07 October 2012

Golabki, Krasuski-style


Grandma Krasuski and my dad, Richard Krasuski, in Grandma's kitchen (c. 1957).

My grandma, Helen Krasuski, just turned 94 years old.  She lives in a nursing home now, and not by choice- believe me.  She lived in the house my grandpa, Joe Krasuski, and his brothers built in Brighton, Michigan until she was 92.  

The house that Grandpa built on Ore Lake in Brighton, Michigan.

When I was young, Grandma would cook like no one’s business.  She made everything- from pickles to many different kinds of pierogis to Czarnina (duck blood soup- I think my dad was the only one interested in that).  And the cookies she would bake at Christmas?  I could only dream about baking like that. 


On Christmas Eve, my mom and dad would pile Brenda, Max, and I in the car and go to Grandma and Grandpa’s house, about a forty-five minute drive.  Grandma would have a delicious spread of homemade delicacies (some Polish and some not) for my family, my cousins, and Aunt Elaine and Uncle Jim.  We would all crowd around the table in her tiny kitchen and eat until we were stuffed.  After dinner, Grandpa would make all the kids line up, and he would smack our stomachs to see if we had eaten enough before we were allowed to open presents.  I would usually cry, but Grandpa would not relent for babies like me.  He thought it was the funniest thing ever.  A smiling Grandma (she was generally a very stern lady) would always put out a big tray of incredible homemade cookies - I can still remember how each one tasted! - and send us home with a little pie tin full of them.  It was a magical night, and every Christmas Eve when David and I walk the dogs, I look into all the lighted windows at all the families and remember those wonderful Christmas Eves, despite Grandpa and his stomach smacks!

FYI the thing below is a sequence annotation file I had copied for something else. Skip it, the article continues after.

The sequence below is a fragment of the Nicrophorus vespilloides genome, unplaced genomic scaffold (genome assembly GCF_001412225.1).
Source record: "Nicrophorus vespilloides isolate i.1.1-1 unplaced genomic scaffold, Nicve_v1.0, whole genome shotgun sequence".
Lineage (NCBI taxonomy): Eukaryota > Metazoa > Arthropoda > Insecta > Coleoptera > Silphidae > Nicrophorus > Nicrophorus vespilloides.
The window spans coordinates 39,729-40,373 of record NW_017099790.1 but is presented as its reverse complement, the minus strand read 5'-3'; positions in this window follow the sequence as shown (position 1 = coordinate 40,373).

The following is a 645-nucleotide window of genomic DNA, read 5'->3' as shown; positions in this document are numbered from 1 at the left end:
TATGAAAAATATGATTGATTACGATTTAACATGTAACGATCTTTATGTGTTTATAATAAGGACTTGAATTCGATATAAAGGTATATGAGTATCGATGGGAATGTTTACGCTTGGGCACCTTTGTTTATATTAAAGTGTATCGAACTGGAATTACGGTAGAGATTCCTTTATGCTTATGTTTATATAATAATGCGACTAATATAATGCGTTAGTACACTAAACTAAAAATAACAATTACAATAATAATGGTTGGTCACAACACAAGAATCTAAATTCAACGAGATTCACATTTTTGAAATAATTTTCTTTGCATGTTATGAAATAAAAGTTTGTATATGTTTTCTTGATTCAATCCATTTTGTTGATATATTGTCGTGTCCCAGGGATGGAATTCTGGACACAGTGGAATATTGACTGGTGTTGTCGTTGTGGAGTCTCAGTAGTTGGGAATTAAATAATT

Grandma was an incredible cook, and I bet she still would be, given the chance.  Her birthday was two weeks ago today, and I was thinking about her cooking.  I decided to make something I’d never made, Golabki (or stuffed cabbage) in her honor.  Grandma made excellent stuffed cabbage!  She did not give me the recipe, but I made it from what I remembered of the taste.  Happy Birthday, Grandma- the Golabki was outstanding, and it did taste like yours!

Boil, chop, sauté, mix.  Very simple!

Golabki (Polish Stuffed Cabbage)

1 head savoy cabbage, cored
1/2 pound lean ground beef
1/2 pound ground pork
2 carrots, peeled and small dice
3 stalks of celery, small dice
1 small onion, chopped
3 cloves garlic, minced
2 cups of cooked rice (I use brown; Grandma used white)
1 28-ounce can of tomatoes, crushed or diced (I use San Marzano, but use whatever you like!)
1 whole clove
Salt and black pepper to taste
Pinch (or two) of red pepper flakes
1 T of butter (you can use olive oil, bacon fat, whatever!)

Pre-heat oven to 350 degrees.  Boil salted water in a big pot.  Peel the leaves off the head of cabbage and drop them, three or four at a time, into the boiling water.  Cook for about three or four minutes, then remove from the water with tongs and plunge in ice water*.  When all the leaves have been cooked, reserve one cup of the cooking liquid to the side and dump the rest.  You will use the Dutch oven to cook the Golabki.  Drain and dry the leaves after cooled. 

Heat a large sauté pan, and add the butter.  Add the mirepoix (onions, carrots and celery) and cook until translucent.  Add the garlic, and cook for about three more minutes.  Remove from the heat and cool.

Put the ground meats in a large bowl.  Add the cooled cooked rice and the cooled mirepoix, salt and pepper.  Of course, you can not taste the mixture to see if it has enough seasoning, so use your best judgement.  You must season this mixture, but remember that the cabbage is salted, and the sauce will be, too.  Mix with a wooden spoon. 

Starting with the largest leaves, take one leaf of cabbage, and flatten it out on the counter.  Add a small fistful (depending upon the side of your leaves) to the center of the leaf, fold the bottom and sides around and roll up.  Do this with each leaf until you run out of meat mixture.  If you have leftover small leaves, line the bottom of the Dutch oven with these.  


Could they be any cuter?

Place the little stuffed cabbages (opening side down) in the bottom of the Dutch oven.  When all are in, pour the diced tomatoes and the reserved cabbage water over the top.  Add the red pepper flakes, salt and pepper, and the whole clove.  Cover.

Cook at 350 degrees for about an hour, depending on your oven.  Remove and serve with mashed potatoes; or, cool and put in the fridge.  Golabki are always better the next day (always with mashed potatoes)!


Did I mention that you must serve Golabki with mashed potatoes?
* When you blanche vegetables, you cook them briefly in small batches in salted, boiling water.  Immediately plunge the vegetables into an ice water bath upon removing them from the boiling water.  Vegetables will stay colorful and crisp.

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